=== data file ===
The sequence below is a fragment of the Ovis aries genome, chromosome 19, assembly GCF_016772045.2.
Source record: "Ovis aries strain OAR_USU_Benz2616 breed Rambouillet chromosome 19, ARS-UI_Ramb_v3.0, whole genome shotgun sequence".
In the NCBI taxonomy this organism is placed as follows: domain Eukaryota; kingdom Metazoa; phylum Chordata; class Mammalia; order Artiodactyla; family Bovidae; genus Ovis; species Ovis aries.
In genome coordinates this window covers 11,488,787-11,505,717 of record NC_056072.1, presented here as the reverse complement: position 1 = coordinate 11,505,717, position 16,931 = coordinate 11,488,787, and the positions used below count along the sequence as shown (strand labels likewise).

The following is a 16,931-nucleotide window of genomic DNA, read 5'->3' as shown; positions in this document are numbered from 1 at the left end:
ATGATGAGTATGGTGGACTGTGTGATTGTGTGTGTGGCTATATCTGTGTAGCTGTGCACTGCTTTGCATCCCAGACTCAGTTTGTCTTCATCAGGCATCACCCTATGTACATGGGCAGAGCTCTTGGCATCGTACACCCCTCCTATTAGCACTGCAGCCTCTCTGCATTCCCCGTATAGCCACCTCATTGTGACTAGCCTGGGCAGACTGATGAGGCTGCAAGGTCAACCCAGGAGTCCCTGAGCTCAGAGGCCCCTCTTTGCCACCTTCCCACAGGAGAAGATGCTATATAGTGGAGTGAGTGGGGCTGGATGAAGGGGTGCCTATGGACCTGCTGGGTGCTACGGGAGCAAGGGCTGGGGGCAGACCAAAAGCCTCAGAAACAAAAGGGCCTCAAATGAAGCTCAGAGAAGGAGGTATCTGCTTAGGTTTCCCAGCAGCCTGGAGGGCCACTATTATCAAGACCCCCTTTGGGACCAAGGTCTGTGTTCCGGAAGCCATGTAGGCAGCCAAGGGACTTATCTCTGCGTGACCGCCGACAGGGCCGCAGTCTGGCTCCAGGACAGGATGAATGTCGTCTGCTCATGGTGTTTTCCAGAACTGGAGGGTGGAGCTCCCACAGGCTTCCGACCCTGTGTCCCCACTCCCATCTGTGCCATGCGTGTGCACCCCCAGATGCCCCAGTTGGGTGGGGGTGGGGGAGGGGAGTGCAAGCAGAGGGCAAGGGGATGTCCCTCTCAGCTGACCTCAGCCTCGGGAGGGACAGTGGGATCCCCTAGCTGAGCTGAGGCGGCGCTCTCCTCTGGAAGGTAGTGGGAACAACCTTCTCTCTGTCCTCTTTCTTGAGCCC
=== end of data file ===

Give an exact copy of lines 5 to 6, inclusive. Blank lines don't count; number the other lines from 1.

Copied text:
The following is a 16,931-nucleotide window of genomic DNA, read 5'->3' as shown; positions in this document are numbered from 1 at the left end:
ATGATGAGTATGGTGGACTGTGTGATTGTGTGTGTGGCTATATCTGTGTAGCTGTGCACTGCTTTGCATCCCAGACTCAGTTTGTCTTCATCAGGCATCACCCTATGTACATGGGCAGAGCTCTTGGCATCGTACACCCCTCCTATTAGCACTGCAGCCTCTCTGCATTCCCCGTATAGCCACCTCATTGTGACTAGCCTGGGCAGACTGATGAGGCTGCAAGGTCAACCCAGGAGTCCCTGAGCTCAGAGGCCCCTCTTTGCCACCTTCCCACAGGAGAAGATGCTATATAGTGGAGTGAGTGGGGCTGGATGAAGGGGTGCCTATGGACCTGCTGGGTGCTACGGGAGCAAGGGCTGGGGGCAGACCAAAAGCCTCAGAAACAAAAGGGCCTCAAATGAAGCTCAGAGAAGGAGGTATCTGCTTAGGTTTCCCAGCAGCCTGGAGGGCCACTATTATCAAGACCCCCTTTGGGACCAAGGTCTGTGTTCCGGAAGCCATGTAGGCAGCCAAGGGACTTATCTCTGCGTGACCGCCGACAGGGCCGCAGTCTGGCTCCAGGACAGGATGAATGTCGTCTGCTCATGGTGTTTTCCAGAACTGGAGGGTGGAGCTCCCACAGGCTTCCGACCCTGTGTCCCCACTCCCATCTGTGCCATGCGTGTGCACCCCCAGATGCCCCAGTTGGGTGGGGGTGGGGGAGGGGAGTGCAAGCAGAGGGCAAGGGGATGTCCCTCTCAGCTGACCTCAGCCTCGGGAGGGACAGTGGGATCCCCTAGCTGAGCTGAGGCGGCGCTCTCCTCTGGAAGGTAGTGGGAACAACCTTCTCTCTGTCCTCTTTCTTGAGCCC